Concern over type 2 diabetes drug safety in India

Jack Woodfield
Thu, 08 Mar 2018
Concern over type 2 diabetes drug safety in India
The safety of some of India's top-selling type 2 diabetes drugs has prompted international concern among researchers.

India has one of the highest rates of type 2 diabetes in the world, so researchers assessed the efficacy and safety of the top-selling drugs being used to treat the condition.

Study teams from the University of Massachusetts Amherst School of Public Health and Health Sciences in the US and Newcastle University in the UK used World Health Organization (WHO) guidelines to assess the efficacy of drugs which include a combination of metformin and one or more other drugs.

Known as fixed-dose combinations (FDCs), normally taken in tablet form, the drugs were developed to help make taking medication more convenient as they combine two or more drugs in a fixed ratio into a single dose form. The top five best-selling FDCs available in India are made by large multinational companies.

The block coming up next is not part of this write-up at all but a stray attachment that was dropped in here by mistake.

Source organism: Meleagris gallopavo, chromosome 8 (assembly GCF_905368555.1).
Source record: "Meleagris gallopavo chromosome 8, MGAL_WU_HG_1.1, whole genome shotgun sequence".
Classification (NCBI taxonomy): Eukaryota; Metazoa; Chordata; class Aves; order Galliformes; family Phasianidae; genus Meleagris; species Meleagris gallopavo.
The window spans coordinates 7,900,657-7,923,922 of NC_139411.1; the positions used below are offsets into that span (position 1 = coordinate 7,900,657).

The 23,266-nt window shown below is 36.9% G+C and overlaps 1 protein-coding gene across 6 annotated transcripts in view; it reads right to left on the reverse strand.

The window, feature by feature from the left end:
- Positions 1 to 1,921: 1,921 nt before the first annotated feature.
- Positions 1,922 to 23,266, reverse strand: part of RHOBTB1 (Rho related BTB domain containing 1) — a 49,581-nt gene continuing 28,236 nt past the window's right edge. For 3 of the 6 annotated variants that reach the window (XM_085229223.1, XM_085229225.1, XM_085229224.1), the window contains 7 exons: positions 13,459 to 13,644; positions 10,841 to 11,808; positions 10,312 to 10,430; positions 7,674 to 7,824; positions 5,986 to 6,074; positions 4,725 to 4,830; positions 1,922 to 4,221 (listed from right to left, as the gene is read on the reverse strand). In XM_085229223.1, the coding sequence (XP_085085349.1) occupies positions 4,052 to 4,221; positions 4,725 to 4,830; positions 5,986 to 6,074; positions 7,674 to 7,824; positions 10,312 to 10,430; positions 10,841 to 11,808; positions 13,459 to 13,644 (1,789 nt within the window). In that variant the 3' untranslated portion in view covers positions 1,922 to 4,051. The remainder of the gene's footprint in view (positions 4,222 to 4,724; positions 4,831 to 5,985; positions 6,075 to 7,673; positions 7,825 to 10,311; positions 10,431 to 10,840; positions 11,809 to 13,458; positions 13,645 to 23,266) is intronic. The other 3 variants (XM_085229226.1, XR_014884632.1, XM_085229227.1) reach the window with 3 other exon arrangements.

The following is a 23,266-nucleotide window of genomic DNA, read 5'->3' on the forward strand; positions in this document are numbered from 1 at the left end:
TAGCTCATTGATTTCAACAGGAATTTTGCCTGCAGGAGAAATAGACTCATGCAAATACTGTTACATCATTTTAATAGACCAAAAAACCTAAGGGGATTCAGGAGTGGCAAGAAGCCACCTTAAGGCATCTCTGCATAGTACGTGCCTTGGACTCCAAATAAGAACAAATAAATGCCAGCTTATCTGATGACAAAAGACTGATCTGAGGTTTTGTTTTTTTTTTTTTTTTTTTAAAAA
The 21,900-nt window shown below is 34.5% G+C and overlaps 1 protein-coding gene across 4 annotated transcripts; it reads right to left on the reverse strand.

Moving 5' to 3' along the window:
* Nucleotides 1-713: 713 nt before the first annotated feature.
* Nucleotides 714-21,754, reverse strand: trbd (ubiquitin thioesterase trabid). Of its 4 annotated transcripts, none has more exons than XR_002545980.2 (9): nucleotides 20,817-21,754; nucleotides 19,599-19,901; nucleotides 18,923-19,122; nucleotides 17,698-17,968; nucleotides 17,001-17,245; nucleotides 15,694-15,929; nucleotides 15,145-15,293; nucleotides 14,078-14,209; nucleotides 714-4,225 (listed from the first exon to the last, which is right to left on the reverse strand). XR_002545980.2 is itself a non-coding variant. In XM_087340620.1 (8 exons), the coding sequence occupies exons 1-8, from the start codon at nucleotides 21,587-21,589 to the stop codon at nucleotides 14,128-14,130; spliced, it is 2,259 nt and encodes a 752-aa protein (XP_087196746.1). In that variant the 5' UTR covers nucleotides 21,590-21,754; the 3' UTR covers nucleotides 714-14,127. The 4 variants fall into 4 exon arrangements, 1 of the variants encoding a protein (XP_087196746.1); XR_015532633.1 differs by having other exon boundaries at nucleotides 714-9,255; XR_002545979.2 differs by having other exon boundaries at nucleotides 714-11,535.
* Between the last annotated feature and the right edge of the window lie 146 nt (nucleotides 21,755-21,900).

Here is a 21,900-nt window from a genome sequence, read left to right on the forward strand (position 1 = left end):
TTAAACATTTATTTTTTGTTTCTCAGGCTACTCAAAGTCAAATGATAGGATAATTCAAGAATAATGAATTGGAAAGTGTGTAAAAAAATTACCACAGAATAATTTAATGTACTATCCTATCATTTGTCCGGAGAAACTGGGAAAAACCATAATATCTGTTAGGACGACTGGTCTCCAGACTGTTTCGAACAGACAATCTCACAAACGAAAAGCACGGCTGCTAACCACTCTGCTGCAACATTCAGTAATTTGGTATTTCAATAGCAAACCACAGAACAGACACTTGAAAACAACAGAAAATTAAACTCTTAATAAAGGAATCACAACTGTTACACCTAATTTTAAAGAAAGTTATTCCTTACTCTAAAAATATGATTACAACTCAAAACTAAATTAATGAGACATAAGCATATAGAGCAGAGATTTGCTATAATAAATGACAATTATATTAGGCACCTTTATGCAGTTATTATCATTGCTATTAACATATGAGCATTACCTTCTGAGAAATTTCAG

The study findings are relevant to a current court trial which is ongoing in India. In 2016, India's government banned 344 unapproved FDCs which either did not have any clinical support or were found to not be safe to use.

However, the decision was later overturned by the state-level Delhi High Court later that year. The government appealed the decision and the Drugs Technical Advisory Board was given six months to reconsider the banned drugs.

Senior author Allyson Pollock from Newcastle University said: "The lack of good trial evidence for these five top-selling metformin combination medicines for treatment of type 2 diabetes is of deep concern.

"We want the medicines that doctors prescribe for their patients to be safe and effective and for that to be supported by sound evidence and by properly conducted, transparent clinical trials."

Those involved in the research want the Central Drugs Standard Control Organisation, who regulate all the drugs in India, to go public with the evidence for approving the FDCs which are currently being used to provide "confidence in their efficacy and safety".

The researchers concluded: "Our examination exposes serious deficiencies in the evidence base for metformin FDCs for type 2 diabetes and raises questions about the role of multinational corporations in manufacturing these for sale and use."

The report has been published in the British Medical Journal (BMJ).
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